The parade marches north on Fifth Avenue, from 49th Street to 57th Street, and dogs are welcome to join too. It’s a great excuse to put on your Sunday best and slap a fancy hat and bow tie on your dog.

95. Go to the Tompkins Square Park Halloween Parade

The party of the year happens annually at Tomkins Square Park when thousands of costumed canines and spectators get together for the biggest dog costume parade in the world.

Even if your pup doesn’t want to dress up, this time honored tradition is worth experiencing. Creative pooches of all sizes and ages come to battle it out for best costume and to take home epic prizes.

There are thousands of participants, spectators, and even celebrity hosts and judges. This is an event you won’t want to miss!

96. Go to a Ball Game

The Mets, Yankees, and Cyclones all host Bark in the Park nights, where you’re welcome to come and enjoy a ball game with your pup. Sometimes they even allow pups to walk the field and provide special dog-friendly freebies. It’s a fun night at the stadium for everyone!

97. My Dog Loves Central Park Country Fair

What’s not to love about Central Park? There’s off-leash hours, acres of lush land, and even a waterfall. The Central Park Conservancy runs Central Park Paws, a program for all of the dogs and owners who frequent the park. They also invite dogs and dog lovers to celebrate Central Park’s vibrant dog community and promote responsible park stewardship at the annual “My Dog Loves Central Park Country Fair.”

This free event features games and contests, giveaways, tips from trainers, microchipping, and more.

Happy Dog in Field

Miscellaneous Activities

98. Go to a Dog-Friendly Event

One of the best things about New York City is that dogs can have as active a social life as humans! There are dog-friendly events run daily all throughout the city.

Here’s a dog-friendly event calendar where we share information and details for the various dog-related events happening in all five boroughs. There’s everything from breed meet ups, to coffee barks, to fundraisers and craft nights, and even doga (dog yoga).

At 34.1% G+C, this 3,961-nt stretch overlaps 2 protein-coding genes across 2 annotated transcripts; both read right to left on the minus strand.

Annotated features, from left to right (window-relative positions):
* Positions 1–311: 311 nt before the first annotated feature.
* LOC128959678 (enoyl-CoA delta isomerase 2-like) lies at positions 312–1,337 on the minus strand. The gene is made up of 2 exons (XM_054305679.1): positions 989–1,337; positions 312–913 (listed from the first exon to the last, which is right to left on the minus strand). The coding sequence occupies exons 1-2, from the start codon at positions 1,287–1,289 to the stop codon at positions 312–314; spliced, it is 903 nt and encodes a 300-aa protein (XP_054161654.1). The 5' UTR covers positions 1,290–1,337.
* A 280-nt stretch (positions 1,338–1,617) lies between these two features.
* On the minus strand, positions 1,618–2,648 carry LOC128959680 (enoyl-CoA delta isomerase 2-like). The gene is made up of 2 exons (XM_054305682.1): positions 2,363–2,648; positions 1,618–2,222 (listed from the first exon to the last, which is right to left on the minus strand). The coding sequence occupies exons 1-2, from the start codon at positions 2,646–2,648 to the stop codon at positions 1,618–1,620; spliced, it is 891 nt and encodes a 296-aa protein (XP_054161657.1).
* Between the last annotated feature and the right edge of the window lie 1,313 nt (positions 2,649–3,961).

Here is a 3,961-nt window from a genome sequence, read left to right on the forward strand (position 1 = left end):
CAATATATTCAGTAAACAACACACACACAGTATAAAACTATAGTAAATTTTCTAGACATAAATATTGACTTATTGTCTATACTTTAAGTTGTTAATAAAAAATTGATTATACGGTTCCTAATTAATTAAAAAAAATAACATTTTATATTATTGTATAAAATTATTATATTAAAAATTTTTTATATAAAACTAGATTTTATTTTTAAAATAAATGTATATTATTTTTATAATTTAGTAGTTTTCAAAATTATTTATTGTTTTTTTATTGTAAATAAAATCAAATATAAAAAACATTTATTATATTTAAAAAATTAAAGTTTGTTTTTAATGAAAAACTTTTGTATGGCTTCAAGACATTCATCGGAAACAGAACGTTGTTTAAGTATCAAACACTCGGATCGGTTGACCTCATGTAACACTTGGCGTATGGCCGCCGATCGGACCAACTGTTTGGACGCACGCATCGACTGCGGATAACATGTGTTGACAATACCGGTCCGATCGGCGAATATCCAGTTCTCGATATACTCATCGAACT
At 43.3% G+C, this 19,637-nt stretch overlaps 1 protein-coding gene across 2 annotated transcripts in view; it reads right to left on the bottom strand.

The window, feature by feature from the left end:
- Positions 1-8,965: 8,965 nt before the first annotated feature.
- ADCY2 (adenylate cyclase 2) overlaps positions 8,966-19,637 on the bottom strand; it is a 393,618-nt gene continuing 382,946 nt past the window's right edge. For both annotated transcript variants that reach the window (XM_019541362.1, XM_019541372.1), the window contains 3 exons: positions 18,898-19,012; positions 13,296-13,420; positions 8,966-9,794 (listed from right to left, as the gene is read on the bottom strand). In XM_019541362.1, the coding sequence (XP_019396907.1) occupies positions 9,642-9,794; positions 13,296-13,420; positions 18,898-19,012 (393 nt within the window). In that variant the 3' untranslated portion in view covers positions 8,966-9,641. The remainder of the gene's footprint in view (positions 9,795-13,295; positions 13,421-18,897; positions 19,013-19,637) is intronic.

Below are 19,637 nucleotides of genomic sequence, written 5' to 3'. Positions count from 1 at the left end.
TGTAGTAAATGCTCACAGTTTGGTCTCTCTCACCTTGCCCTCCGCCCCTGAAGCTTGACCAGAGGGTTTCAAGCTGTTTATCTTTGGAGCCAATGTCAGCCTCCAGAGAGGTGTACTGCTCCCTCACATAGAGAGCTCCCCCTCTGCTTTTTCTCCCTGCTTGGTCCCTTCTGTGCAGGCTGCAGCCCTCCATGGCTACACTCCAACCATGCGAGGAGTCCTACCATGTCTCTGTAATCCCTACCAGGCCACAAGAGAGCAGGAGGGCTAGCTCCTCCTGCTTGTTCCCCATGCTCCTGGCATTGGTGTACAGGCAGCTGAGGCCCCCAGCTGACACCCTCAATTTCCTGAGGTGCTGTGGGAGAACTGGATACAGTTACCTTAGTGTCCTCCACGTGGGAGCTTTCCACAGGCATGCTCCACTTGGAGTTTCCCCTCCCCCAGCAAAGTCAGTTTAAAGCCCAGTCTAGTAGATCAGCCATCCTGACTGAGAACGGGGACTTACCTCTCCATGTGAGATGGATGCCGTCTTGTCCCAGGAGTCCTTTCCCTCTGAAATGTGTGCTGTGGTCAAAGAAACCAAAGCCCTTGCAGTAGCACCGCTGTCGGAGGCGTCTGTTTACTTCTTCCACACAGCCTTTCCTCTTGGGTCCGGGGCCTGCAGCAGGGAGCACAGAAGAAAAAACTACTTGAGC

99. Book a Session with a Dog Photographer

Put your best paw forward and allow a professional to capture your dog by booking a session with a dog photographer. There are a number of dog photographers in New York City who offer everything from lifestyle sessions at your home to outdoor, picturesque shoots across the city, to studio sessions.

100. Go on a Bar Crawl

Nothing says summer like a bar crawl. Sunshine, cold drinks, and hot dogs (the woof kind!) make for a great day.

Gather your best dog friends and do a dog-friendly bar crawl. If you’re in the East Village, then hit up the six dog-friendly locations on this NYC Bar Crawl that we designed ourselves! There’ll be playtime, pints, and puppies, all of the ingredients for an epic crawl.

101. Visit Coney Island

Coney Island is the city’s playground. It has an amusement park, the beach, and a vibrant boardwalk full of fun. Leashed dogs are allowed on the boardwalk at Coney Island year round, and allowed on the beach from September 30 through April 30.

Visit Nathan’s hot dogs for a bite, buy a ticket to a Brooklyn Cyclones Bark in the Park game, or check out Coney Island Walls, an “Outdoor Museum of Street Art.” You can even catch a free movie at Coney Island Flicks on the Beach.

Don’t forget the sunblock! Get there on the D, Q, N, or F train to Stillwell Avenue.

Learn more about dog-friendly NYC here.